2. ^ a b {{#switch: | area = "Standard Area Measurements (2016) for Administrative Areas in the United Kingdom". Office for National Statistics. 1 February 2017. Retrieved 9 February 2017. | #default = "Population Estimates for UK, England and Wales, Scotland and Northern Ireland, Mid-2018". Office for National Statistics. 28 June 2019. Retrieved 4 July 2019.}
  3. ^ "Unitary Authority". Halton Borough Council. Archived from the original on 22 September 2008. Retrieved 19 January 2009.
  4. ^ "Parish Councils". Halton Borough Council. Retrieved 19 July 2018.
  5. ^ Clay, Oliver, Halton to become part of Liverpool city region, Runcorn & Widnes Weekly News, archived from the original on 27 July 2011, retrieved 15 January 2009
  6. ^ Vision of Britain Accessed 4 April 2007
  7. ^ Halton Borough Council: Census and Statistics Accessed 08 August 2017
  8. ^ a b c "2011 Census Halton key statistics profile" (PDF). Halton Borough Council. Retrieved 23 June 2018.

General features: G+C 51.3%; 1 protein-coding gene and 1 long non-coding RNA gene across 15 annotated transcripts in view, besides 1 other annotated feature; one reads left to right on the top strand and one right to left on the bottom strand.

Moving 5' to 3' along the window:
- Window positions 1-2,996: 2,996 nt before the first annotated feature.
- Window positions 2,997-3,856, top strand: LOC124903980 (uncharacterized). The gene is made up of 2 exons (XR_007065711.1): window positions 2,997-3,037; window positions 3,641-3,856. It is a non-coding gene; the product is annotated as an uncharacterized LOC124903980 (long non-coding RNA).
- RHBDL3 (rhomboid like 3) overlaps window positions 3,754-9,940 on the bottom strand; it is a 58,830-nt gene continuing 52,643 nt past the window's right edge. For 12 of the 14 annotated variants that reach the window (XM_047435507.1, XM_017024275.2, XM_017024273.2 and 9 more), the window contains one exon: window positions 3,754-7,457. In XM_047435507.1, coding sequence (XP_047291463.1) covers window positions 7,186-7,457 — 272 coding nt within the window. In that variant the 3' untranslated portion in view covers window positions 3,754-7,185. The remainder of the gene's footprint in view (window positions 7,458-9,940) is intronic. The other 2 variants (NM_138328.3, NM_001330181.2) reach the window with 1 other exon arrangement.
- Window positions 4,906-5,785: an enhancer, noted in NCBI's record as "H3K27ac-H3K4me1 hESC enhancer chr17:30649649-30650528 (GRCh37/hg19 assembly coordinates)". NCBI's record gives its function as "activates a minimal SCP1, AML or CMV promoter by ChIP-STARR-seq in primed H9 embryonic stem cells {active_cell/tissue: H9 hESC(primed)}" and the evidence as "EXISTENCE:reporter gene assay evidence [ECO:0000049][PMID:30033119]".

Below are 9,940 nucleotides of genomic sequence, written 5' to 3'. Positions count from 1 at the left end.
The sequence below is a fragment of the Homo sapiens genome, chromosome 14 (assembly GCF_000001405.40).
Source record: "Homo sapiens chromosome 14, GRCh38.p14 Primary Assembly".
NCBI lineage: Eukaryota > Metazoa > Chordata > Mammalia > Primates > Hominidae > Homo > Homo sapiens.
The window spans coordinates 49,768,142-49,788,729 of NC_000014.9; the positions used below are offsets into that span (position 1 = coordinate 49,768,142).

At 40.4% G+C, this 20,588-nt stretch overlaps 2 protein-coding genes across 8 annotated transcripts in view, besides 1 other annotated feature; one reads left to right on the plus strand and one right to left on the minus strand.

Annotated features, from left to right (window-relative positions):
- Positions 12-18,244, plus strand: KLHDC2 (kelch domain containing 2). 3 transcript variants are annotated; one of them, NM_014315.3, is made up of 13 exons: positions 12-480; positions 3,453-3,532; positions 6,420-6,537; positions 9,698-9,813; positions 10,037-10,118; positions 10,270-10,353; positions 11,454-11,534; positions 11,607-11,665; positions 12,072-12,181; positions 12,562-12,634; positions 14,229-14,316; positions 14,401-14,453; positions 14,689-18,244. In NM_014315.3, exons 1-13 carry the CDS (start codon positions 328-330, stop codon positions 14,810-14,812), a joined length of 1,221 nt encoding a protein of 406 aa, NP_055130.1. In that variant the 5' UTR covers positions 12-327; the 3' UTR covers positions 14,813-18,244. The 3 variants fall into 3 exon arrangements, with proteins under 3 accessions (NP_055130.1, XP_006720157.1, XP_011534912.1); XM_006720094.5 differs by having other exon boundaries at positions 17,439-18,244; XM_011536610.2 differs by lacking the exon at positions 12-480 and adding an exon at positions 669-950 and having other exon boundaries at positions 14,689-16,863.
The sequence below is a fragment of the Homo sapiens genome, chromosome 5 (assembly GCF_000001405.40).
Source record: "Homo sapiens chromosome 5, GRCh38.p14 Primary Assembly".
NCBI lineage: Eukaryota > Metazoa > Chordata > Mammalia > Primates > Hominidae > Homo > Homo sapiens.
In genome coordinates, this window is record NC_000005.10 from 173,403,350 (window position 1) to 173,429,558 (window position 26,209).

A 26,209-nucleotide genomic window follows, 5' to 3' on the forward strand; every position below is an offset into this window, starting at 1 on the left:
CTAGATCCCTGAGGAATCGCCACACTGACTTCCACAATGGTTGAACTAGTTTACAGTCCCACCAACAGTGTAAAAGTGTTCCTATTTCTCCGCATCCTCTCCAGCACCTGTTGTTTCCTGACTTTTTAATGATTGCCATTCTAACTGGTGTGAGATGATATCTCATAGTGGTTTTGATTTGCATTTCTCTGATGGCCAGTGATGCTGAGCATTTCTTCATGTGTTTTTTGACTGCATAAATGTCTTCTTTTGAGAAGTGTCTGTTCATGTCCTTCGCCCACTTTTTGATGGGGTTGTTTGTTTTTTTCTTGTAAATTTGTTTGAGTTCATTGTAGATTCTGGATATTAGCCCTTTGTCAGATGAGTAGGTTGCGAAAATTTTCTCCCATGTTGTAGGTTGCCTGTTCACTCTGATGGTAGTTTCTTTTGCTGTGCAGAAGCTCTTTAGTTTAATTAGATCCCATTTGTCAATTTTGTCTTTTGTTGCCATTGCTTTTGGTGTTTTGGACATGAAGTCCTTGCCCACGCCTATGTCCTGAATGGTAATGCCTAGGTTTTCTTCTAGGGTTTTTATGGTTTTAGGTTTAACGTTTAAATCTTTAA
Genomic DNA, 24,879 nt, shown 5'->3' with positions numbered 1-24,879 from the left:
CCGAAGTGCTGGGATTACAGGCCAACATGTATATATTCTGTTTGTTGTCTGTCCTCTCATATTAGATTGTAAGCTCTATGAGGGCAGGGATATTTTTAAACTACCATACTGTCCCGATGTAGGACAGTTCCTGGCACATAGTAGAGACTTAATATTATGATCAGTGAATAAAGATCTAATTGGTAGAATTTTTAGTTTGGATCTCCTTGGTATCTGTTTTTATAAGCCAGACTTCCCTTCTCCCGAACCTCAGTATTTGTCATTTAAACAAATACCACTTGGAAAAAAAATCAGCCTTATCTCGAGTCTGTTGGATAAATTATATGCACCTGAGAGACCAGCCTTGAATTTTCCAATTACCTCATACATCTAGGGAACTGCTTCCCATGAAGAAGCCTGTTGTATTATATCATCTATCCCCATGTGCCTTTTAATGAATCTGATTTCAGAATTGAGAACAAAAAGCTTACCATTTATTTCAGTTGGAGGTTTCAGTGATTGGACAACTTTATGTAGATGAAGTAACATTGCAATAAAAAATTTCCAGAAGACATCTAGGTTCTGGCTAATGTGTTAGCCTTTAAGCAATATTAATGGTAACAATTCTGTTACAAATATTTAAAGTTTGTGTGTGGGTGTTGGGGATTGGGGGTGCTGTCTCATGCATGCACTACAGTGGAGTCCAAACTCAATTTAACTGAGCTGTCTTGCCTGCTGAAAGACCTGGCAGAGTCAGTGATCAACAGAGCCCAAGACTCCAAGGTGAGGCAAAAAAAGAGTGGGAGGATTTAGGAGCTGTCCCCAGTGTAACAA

9. ^ "Halton". BBC News Online. 19 April 2008. Retrieved 3 March 2010.
  10. ^ "Proposal to establish a combined authority for Greater Merseyside" (PDF). Department for Communities and Local Government. November 2013. Retrieved 10 December 2013.
  11. ^ a b "Halton Borough Profile" (PDF). Halton Borough Council. Retrieved 19 July 2018.
1916 Widnes by-election

The Widnes by-election of 1916 was held on 22 May 1916. The by-election was held due to the incumbent Conservative MP, William Walker resigning to permit him to donate his entire thoroughbred racing stock to create a National Stud in an arm's-length transaction. He was returned unopposed at the by-election.